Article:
The Emotions I Feel as My Autistic Son Prepares to Start College
Today was my 18-year-old son Ryan’s interview for the My Place Program at Kutztown University. The My Place Program provides support services to students on the autism spectrum. Ryan spent an hour with the program director checking out campus and the sensory room (which he found very soothing) while I had a parent interview with the Director of Disability Services.
During my interview, there was a moment when the director had to hand me a tissue as my eyes began to well up. In that moment she probably assumed I was overwhelmed by the emotions most moms have at the thought of their bird leaving the nest — worry if they are ready, concern if you have prepared them well enough and the joyful heartache that comes with them flying away without you. Yes, those feelings will come but in that moment, it was none of them.
The feeling that overcame me and began to spill down my cheeks was sheer gratitude. That all of this was even a possibility. There was a time, a few short decades ago, mothers were told they were to blame for their child’s autism and that the best thing for their child was institutionalization. There were no discussions of majors, careers, sensory rooms, note-taking accommodations, extended testing time or specialized diets to help their child be successful in college. No, those mothers never dreamed of college, but they did believe in a different future for their sons and daughters, and at some point in time they said “no” to the experts and “yes” to their child.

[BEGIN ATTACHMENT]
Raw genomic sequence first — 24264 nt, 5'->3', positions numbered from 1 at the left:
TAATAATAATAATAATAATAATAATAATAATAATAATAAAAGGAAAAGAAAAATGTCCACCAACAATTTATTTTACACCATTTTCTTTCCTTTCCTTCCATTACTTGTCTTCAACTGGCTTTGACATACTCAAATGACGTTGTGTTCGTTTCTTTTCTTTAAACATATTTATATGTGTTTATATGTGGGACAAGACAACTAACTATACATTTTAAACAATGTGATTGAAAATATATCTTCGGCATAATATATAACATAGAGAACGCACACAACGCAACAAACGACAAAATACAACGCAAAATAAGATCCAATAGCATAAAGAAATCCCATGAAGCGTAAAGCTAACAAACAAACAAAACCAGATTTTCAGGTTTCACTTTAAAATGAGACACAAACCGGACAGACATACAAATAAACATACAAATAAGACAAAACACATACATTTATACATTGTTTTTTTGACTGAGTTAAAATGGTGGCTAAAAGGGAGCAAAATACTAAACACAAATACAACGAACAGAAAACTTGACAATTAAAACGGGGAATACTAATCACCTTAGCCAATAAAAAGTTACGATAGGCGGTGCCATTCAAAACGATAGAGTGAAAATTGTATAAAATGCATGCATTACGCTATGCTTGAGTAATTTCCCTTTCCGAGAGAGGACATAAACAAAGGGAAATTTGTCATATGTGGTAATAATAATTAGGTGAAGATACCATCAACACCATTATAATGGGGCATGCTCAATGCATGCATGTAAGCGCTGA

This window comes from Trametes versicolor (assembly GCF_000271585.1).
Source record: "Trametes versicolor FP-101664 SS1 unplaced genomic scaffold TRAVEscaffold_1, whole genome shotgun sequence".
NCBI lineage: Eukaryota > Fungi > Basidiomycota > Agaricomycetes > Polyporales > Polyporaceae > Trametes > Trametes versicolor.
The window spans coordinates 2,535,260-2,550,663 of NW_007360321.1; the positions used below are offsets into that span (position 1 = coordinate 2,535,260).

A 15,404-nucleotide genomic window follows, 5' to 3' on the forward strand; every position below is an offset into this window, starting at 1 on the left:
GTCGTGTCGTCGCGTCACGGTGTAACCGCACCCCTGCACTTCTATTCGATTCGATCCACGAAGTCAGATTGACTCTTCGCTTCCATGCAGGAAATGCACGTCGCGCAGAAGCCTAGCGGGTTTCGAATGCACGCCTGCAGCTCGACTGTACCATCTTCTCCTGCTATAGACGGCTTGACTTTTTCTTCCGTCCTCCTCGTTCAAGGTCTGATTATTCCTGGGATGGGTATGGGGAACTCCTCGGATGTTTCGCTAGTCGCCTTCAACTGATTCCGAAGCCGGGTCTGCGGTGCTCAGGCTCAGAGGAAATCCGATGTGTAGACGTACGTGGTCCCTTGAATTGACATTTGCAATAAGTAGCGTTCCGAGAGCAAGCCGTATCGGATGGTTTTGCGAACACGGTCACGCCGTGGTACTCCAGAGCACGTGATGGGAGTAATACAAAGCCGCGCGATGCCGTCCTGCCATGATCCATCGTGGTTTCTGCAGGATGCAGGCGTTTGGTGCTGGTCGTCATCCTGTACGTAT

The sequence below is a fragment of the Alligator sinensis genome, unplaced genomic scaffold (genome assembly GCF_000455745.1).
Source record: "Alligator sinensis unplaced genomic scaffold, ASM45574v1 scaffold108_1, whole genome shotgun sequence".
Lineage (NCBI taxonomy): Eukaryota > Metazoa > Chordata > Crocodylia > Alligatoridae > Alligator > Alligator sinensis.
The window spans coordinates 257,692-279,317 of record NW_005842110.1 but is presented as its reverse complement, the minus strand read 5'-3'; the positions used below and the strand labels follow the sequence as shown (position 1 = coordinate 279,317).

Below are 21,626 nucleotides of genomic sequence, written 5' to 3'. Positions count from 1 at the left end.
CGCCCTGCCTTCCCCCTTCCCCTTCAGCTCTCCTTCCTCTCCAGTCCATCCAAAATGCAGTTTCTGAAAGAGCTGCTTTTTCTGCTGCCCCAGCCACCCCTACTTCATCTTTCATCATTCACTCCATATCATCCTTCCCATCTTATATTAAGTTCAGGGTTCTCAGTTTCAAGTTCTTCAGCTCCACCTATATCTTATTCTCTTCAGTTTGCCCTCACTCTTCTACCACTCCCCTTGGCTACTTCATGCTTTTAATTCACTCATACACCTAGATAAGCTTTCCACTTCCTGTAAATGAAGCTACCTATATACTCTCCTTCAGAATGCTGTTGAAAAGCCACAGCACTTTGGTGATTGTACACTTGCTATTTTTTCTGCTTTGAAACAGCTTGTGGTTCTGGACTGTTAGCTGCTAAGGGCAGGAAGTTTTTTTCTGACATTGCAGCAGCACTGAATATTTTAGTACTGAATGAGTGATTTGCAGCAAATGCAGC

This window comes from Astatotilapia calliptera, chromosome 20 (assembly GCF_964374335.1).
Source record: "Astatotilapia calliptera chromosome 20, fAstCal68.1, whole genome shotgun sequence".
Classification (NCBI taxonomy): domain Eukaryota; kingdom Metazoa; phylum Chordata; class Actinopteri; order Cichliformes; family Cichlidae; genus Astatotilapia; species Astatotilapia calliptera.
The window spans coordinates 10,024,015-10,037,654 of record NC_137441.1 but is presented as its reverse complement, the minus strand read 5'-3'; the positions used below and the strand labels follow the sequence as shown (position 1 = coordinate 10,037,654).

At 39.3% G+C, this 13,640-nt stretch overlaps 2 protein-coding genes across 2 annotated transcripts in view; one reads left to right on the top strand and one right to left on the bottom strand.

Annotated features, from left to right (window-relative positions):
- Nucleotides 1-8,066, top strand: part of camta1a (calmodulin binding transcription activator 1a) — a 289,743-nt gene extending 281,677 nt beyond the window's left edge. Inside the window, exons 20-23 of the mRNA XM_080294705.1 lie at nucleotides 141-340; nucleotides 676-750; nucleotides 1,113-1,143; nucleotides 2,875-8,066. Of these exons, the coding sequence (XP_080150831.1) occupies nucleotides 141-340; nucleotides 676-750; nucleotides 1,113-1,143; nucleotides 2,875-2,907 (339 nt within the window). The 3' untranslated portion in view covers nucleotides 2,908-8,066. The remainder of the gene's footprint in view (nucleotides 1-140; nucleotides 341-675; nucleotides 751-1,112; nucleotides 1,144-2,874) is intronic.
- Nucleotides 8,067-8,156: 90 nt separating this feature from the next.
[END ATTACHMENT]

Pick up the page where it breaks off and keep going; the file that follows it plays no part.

So yeah, there were tears today, but they were not for Ryan or for me. They were for those who came before us. The mothers who never stopped believing and the sons and daughters who never stopped dreaming so that one day, my son and I could dream and believe too.
There will be many emotions in the months to come, but today the only emotion that prevailed was gratitude. And Ryan felt equally grateful that a local pizza shop has slices as big as his arm.